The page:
Does Parenthood Affect Mortality? A Study of Norwegian Men and Women Aged 20-67 in the Years 1971-2002

Svenn-Erik Mamelund, University of Oslo

The impact of children on mortality has received some attention, although largely in studies of all-cause mortality. Some studies find weak effects of children on mortality, while others conclude that such effects are strong for either parents or stronger for women than for men. To reach a better understanding of the importance of parenthood for mortality, in this paper I use logistic regression and Norwegian register data that includes cause of death. I analyze effects of children for both sexes controlling for relevant confounders. The specific research questions are: 1) How does the number of dependent children influence the parents’ mortality, given marital status, and does it explain the effects of marital status? 2) Do the sex of adult children and the proximity to these children have effects? Are effects of step-children different from those of own children? In particular, do the children serve as important “buffers” after bereavement?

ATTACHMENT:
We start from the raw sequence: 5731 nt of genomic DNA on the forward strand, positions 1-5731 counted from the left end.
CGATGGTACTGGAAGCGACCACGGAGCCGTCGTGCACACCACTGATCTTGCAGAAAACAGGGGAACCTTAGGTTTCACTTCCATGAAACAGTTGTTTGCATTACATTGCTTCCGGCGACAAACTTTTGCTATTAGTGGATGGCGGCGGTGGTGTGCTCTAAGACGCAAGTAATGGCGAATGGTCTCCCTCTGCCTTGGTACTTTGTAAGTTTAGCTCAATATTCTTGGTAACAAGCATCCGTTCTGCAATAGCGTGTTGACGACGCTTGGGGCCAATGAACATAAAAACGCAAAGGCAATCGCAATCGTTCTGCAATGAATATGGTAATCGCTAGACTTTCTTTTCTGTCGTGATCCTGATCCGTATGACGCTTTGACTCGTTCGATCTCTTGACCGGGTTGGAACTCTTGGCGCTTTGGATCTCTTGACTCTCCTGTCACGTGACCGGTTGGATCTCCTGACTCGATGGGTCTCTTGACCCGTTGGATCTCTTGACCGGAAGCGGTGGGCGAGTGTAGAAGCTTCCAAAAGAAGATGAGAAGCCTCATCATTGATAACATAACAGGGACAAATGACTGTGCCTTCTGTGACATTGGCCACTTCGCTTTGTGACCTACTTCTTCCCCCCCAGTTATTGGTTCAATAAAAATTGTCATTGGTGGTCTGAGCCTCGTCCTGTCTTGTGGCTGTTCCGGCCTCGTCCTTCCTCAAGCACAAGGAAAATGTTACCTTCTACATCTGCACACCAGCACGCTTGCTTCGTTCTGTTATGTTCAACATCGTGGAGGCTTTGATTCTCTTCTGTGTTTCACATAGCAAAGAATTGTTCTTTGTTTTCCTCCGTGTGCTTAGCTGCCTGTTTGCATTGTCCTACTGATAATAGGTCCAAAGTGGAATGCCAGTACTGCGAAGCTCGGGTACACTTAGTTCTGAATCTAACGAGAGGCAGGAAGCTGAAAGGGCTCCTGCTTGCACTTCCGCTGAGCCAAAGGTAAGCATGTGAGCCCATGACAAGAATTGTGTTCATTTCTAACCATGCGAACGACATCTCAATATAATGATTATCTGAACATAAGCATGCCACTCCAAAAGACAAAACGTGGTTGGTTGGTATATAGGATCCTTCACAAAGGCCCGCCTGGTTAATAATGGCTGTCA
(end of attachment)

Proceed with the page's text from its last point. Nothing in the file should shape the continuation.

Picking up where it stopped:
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Presented in Session 119: Intergenerational Determinants of Health